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1745 Association expresses strong opposition to Tree Tops Development Proposals at Culloden...

The 1745 Association (a voluntary association established in 1946 to research the Jacobite period, record and preserve the memory of those who partaken in it) strongly objects to the Tree Tops development proposals which would change a small equestrian centre at Culloden into a major holiday, leisure and hospitality development including 13 lodges, a cafe, shop, laundry and even a restaurant.


The Association has formally lodged its objection to the planning application (Reference 18/01399/FUL) with The Highland Council.  In its official objection, the Association has pointed out that previous planning applications for small scale developments such as single houses or stables at this same site have been refused or withdrawn.   The Association's concerns include the following:

  1. There is no need for this change in the local area.  Any jobs created will be largely menial, low wage hotel jobs which are plentiful in the area already.
  2. The local infrastructure is not designed to accommodate the level of traffic that a 100-seat restaurant, lodges and a spa would generate.  The current road is just a little wider than a single track in places and often experiences enough dangerous speeding traffic as it is. 
  3. A major commercial development of this sort would also destroy conservation efforts that have been ongoing for generations and compromise the conservation area and the reasons for it being implemented by Highland Council.
  1. There are other available sites in the area which would be better locations for such a development as they do not suffer from chronic flooding, or have insufficient infrastructure, or are located on a designated protected historic area.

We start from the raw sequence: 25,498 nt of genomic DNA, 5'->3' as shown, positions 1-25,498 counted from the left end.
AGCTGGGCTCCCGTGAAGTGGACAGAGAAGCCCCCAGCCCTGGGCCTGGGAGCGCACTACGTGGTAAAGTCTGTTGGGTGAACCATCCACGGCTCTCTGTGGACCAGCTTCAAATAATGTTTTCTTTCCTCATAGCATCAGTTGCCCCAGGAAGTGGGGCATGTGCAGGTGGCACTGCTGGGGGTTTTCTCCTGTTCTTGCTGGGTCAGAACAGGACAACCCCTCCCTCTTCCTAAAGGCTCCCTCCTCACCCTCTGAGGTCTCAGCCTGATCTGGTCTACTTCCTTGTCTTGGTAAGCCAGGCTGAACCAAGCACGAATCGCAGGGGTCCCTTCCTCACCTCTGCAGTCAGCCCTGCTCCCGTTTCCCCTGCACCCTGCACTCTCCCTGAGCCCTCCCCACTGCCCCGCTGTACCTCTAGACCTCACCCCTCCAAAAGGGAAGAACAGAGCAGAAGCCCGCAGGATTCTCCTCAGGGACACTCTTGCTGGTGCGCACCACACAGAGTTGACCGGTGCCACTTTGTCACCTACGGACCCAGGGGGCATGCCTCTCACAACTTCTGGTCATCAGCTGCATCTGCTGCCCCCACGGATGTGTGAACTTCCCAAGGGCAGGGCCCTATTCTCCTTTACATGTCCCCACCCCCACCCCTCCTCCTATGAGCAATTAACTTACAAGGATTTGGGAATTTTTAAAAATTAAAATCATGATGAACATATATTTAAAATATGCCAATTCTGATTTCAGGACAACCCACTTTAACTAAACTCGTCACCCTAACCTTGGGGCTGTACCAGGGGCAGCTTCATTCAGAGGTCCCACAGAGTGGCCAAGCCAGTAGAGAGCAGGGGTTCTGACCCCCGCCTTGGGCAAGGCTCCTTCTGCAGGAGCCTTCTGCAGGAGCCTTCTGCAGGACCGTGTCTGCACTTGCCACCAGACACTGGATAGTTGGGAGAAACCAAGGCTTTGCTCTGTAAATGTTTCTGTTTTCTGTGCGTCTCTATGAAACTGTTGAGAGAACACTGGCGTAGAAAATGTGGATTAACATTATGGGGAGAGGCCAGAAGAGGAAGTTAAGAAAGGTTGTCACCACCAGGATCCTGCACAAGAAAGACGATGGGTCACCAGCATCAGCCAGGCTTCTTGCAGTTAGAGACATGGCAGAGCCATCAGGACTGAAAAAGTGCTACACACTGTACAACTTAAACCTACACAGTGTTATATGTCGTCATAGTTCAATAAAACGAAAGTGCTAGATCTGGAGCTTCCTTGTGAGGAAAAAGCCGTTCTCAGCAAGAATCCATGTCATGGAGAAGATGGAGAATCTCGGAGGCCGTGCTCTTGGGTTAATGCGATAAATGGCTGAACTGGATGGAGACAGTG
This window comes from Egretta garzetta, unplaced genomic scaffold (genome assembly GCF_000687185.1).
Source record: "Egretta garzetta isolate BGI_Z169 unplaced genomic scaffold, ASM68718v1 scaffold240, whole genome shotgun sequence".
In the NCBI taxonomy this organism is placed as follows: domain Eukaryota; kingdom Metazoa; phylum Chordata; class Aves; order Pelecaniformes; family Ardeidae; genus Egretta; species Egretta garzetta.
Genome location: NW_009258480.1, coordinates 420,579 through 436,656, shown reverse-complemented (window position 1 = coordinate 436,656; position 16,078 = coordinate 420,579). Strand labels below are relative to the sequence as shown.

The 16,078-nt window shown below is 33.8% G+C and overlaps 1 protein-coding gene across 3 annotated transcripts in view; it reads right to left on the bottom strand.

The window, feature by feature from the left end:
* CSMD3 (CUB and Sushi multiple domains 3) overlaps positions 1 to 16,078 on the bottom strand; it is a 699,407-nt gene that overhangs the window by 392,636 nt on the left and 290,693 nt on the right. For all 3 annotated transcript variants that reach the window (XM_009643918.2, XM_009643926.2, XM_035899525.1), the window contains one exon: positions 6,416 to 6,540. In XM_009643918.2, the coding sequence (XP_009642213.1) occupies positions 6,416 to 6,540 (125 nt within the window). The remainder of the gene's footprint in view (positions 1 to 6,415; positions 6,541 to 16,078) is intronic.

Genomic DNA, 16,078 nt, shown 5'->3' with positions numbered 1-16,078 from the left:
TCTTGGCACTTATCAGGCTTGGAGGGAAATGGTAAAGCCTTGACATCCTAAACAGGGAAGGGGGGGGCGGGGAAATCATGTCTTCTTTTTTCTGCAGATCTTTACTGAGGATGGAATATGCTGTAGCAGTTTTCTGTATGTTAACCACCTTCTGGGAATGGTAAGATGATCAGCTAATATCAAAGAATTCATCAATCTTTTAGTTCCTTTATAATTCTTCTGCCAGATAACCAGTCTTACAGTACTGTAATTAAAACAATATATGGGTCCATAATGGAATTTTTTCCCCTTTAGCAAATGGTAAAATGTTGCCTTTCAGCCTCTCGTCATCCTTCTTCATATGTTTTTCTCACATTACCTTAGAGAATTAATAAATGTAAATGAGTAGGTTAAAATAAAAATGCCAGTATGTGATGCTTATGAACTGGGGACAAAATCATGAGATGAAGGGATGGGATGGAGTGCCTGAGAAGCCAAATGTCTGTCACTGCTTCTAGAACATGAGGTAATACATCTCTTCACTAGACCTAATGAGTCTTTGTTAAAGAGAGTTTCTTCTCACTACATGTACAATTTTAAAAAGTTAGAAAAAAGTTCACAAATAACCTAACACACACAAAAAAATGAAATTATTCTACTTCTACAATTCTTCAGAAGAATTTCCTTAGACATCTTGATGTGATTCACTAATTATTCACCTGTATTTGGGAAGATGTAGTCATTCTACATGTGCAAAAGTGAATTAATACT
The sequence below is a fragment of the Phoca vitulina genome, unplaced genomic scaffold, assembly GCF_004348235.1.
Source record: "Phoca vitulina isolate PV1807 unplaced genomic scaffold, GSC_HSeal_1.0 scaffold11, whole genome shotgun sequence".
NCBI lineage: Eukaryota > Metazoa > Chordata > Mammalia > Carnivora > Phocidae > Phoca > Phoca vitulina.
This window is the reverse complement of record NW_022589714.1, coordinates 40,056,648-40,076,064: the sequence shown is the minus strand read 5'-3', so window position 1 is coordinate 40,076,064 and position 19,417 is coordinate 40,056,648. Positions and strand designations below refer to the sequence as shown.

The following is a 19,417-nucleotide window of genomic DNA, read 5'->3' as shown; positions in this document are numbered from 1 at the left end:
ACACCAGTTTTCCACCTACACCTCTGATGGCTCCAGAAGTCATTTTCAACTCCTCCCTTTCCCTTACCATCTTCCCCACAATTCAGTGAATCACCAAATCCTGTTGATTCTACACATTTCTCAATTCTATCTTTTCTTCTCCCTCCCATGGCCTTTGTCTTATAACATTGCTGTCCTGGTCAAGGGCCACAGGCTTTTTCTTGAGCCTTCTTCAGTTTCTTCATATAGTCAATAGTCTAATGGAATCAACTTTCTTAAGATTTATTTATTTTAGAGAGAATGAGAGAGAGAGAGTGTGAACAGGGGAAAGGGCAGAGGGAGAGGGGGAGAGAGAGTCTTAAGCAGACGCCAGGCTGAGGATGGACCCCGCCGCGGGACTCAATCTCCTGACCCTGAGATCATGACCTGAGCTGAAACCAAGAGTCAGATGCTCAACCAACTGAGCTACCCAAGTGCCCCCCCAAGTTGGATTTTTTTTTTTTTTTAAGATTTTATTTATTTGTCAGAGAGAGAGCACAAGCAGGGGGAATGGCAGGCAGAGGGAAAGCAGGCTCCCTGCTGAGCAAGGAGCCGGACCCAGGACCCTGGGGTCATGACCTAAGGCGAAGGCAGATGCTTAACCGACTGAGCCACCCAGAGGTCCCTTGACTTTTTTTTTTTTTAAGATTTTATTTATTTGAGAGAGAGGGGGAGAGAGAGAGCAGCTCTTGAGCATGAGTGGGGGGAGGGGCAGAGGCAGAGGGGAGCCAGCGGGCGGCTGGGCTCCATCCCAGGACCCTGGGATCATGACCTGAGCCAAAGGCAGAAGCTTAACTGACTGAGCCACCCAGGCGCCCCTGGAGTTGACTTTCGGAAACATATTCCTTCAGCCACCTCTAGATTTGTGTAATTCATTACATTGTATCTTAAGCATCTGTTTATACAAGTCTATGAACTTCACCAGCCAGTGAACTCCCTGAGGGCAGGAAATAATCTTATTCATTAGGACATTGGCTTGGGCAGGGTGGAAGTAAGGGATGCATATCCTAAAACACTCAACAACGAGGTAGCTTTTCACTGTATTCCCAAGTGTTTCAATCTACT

Mr Nevin, a professional economist, commented that,


 "It is a major concern that this development is being proposed so soon after the approval of the View Hill residential development within the Culloden Battlefield, which we also opposed to.  The Tree Tops proposal represents a significant threat to the integrity of the battlefield site," commented the Association's Chairman Mr Michael Nevin.


"Official statistics show that visitor numbers to Culloden almost doubled from 97,000 in 2014 to 180,000 in 2017, bringing spending power and jobs into the great city of Inverness and its neighbourhoods. You don't have to be Nostradamus to predict that, if Highland Councillors continue to wave through entirely inappropriate residential and leisure developments within the Culloden Conservation Area, visitor numbers will start to decline, jeopardising the jobs and livelihoods of the people whom they were elected to serve."


Even more important than this, if Tree Tops proceeds, it will mark a further step in the progressive destruction of a battlefield of national importance and international resonance.  “Many of our members consider this to be sacred ground, and, lest we forget, it is a war grave."

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